the Chromium logo

The Chromium Projects

Protection against data override by old Sync clients



This document outlines the necessary steps to prevent data loss scenarios with Sync's Model API for multi-client Sync users. A typical problematic scenario is as follows:

  1. New proto field F is introduced in data specifics (e.g. PasswordSpecifics).
  2. Client N (a newer client) submits a proto containing the introduced field F.
  3. Client O (an older client) receives the proto, but doesn’t know the field F, discarding it before storing in the local model.
  4. Client O submits a change to the same proto, which results in discarding field’s F data from client N.


To prevent the described data loss scenario, it is necessary for the old client (client O above) to keep a copy of a server-provided proto, including unknown fields (i.e. fields not even defined in the .proto file at the time the binary was built) and partially-supported fields (e.g. functionality guarded behind a feature toggle). The logic for caching these protos was implemented in ModelTypeChangeProcessor.

To have this protection for a specific datatype, its ModelTypeSyncBridge needs to be updated to include the cached data during commits to the server (more details in the Implementation).


To implement this solution, a Sync datatype owner should follow these steps:

  1. Override TrimAllSupportedFieldsFromRemoteSpecifics function (see this section).
  2. [Optional] Add DCHECK to local updates flow (see this section).
  3. Include unsupported fields in local changes (see this section).
  4. Redownload the data on browser upgrade (see this section).
  5. [Optional] Add sync integration test (see this section).

The result of these steps is that:



Storing a full copy of a proto may have performance impact (memory, disk). The Sync infrastructure allows and encourages to trim proto fields that do not need an additional copy (if the field is already well supported by the client).

Trimming is a functionality that allows each data type to specify which proto fields are supported in the current browser version. Any field that is not supported will be cached by the ModelTypeChangeProcessor and can be used during commits to the server to prevent the data loss.

Fields that should not be marked as supported:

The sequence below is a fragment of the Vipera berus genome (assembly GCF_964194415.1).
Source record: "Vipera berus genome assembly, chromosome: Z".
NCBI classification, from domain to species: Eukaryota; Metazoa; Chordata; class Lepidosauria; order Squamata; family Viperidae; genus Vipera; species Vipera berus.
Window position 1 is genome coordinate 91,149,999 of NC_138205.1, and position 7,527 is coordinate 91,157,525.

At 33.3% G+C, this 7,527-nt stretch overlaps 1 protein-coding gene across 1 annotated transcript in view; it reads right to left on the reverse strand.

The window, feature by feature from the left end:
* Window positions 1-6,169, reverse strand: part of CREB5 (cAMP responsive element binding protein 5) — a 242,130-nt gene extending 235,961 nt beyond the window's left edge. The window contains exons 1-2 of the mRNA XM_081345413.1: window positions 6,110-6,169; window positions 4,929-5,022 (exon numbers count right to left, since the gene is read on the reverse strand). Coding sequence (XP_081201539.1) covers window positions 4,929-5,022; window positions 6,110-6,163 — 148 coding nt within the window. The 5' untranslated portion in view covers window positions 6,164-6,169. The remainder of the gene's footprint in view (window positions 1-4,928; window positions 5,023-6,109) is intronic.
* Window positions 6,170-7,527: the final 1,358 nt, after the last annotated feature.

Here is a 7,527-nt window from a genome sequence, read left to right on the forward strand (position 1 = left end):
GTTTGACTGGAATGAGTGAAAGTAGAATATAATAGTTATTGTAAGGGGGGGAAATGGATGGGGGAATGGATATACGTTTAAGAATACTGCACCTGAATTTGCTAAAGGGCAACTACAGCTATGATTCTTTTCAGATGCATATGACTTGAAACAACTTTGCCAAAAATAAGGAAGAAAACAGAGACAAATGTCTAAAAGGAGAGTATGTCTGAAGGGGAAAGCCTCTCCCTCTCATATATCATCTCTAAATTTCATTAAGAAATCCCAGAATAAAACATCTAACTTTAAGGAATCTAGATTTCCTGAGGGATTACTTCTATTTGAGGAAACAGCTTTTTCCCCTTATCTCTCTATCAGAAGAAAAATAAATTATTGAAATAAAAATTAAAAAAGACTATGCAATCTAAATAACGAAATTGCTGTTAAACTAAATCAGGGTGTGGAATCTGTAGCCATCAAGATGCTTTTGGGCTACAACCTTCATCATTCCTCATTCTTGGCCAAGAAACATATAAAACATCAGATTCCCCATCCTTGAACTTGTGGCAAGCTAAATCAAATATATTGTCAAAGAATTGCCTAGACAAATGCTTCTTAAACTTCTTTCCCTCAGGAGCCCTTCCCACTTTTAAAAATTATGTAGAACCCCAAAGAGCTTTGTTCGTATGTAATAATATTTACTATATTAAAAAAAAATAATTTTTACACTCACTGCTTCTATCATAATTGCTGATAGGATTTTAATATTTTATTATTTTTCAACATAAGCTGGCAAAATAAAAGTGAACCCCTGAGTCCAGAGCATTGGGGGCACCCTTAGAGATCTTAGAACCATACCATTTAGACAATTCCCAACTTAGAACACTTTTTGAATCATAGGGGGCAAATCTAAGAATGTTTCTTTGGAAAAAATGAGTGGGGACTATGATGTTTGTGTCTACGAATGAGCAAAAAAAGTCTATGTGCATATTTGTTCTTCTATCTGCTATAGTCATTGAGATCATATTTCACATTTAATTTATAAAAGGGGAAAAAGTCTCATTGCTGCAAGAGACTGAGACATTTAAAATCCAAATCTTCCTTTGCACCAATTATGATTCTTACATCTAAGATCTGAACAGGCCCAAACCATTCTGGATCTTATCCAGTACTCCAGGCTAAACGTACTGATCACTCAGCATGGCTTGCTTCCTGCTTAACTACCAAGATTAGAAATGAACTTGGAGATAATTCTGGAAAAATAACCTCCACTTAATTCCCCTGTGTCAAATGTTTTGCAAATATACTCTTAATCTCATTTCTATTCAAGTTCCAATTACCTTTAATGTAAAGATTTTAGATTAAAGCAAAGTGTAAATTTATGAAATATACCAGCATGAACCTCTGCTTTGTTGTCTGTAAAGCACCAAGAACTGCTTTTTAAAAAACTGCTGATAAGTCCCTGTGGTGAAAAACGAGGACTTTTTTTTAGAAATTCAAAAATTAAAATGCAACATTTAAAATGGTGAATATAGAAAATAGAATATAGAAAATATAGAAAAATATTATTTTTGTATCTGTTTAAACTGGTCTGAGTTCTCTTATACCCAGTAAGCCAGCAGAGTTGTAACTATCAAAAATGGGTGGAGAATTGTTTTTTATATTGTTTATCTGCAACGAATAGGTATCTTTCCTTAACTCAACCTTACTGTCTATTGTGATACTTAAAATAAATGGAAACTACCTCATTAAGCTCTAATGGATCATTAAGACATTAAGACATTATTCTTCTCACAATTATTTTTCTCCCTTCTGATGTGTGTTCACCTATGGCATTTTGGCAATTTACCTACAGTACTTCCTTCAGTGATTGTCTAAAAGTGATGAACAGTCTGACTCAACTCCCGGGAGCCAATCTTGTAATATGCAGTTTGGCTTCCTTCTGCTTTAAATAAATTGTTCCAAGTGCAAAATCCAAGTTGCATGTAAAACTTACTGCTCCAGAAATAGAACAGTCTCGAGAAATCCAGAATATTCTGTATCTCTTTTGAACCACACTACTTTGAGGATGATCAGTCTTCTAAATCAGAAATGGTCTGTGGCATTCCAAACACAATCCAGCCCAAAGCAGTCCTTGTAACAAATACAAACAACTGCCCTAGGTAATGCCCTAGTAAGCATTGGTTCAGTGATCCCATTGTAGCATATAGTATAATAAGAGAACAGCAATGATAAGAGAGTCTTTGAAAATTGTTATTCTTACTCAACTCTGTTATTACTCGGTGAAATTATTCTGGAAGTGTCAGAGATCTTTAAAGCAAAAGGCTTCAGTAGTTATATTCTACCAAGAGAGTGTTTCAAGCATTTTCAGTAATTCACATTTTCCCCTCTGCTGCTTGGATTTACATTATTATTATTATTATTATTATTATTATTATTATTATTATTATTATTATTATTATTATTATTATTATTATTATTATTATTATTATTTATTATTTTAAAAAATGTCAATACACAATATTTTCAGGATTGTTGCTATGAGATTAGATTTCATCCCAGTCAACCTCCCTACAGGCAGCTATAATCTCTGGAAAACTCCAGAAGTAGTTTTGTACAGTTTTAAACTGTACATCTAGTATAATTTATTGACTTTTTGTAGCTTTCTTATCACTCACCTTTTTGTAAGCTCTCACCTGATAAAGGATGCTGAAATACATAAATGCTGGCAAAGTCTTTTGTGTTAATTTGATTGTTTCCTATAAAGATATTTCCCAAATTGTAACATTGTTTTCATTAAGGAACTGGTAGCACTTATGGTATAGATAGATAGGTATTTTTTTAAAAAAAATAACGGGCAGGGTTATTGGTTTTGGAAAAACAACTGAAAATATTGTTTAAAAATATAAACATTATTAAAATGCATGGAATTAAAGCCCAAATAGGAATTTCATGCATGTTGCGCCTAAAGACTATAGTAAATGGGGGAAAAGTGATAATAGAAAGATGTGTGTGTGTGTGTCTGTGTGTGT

TrimAllSupportedFieldsFromRemoteSpecifics is a function of ModelTypeSyncBridge that:

To add a data-specific unsupported fields caching, override the trimming function in the data-specific ModelTypeSyncBridge to clear all its supported fields (i.e. fields that are actively used by the implementation and fully launched):

sync_pb::EntitySpecifics DataSpecificBridge::TrimAllSupportedFieldsFromRemoteSpecifics(
   const sync_pb::EntitySpecifics& entity_specifics) const {
 sync_pb::EntitySpecifics trimmed_entity_specifics = entity_specifics;
 return trimmed_entity_specifics;

Safety check

Forgetting to trim fields that are supported might result in:

To prevent this scenario, add a check that:

This should be done before every commit to the Sync server:

DCHECK_EQ(TrimAllSupportedFieldsFromRemoteSpecifics(datatype_specifics.ByteSizeLong()), 0u);

Local update flow

To use the cached unsupported fields data during commits to the server, add the code that does the following steps:

  1. Query cached sync_pb::EntitySpecifics from the ModelTypeChangeProcessor (Passwords example).
  2. Use the cached proto as a base for a commit and fill it with the supported fields from the local proto representation (Passwords example).
  3. Commit the merged proto to the server (Passwords example).

Browser upgrade flow

To handle the scenario when unsupported fields become supported due to a browser upgrade, add the following code to your data-specific ModelTypeSyncBridge:

  1. On startup, check whether the unsupported fields cache contains any field that is supported in the current browser version. This can be done by using the trimming function on cached protos and checking if it trims any fields (Passwords example).
  2. If the cache contains any fields that are already supported, simply force the initial sync flow to deal with any inconsistencies between local and server states (Passwords example).

It’s important to implement the trimming function correctly, otherwise the client can run into unnecessary sync data redownloads if a supported field gets cached unnecessarily.

If the trimming function relies on having data-specific field present in the sync_pb::EntitySpecifics proto (example), make sure to skip entries without these fields present in the startup check (as e.g. cache can be empty for entities that were created before this solution landed). This can be tested with the following Sync integration test.

Integration test

Add a Sync integration test for the caching / trimming flow.


Sync support horizon

The proposed solution is intended to be a long-term one, but it will take some time until it can be used reliably. This is due to the facts that:

Deprecating a field

Deprecated fields should still be treated as supported to prevent their unnecessary caching.

Migrating a field

This requires client-side handling as the newer clients will have both fields present and the legacy clients will have access to the deprecated field only. Newer clients should:

Repeated fields

No client-side logic is required - the solution will work by default.

Nested fields

Protecting nested fields is possible, but requires adding client-side logic to trim single child fields or the top level field if none of the child fields are populated (Passwords notes example).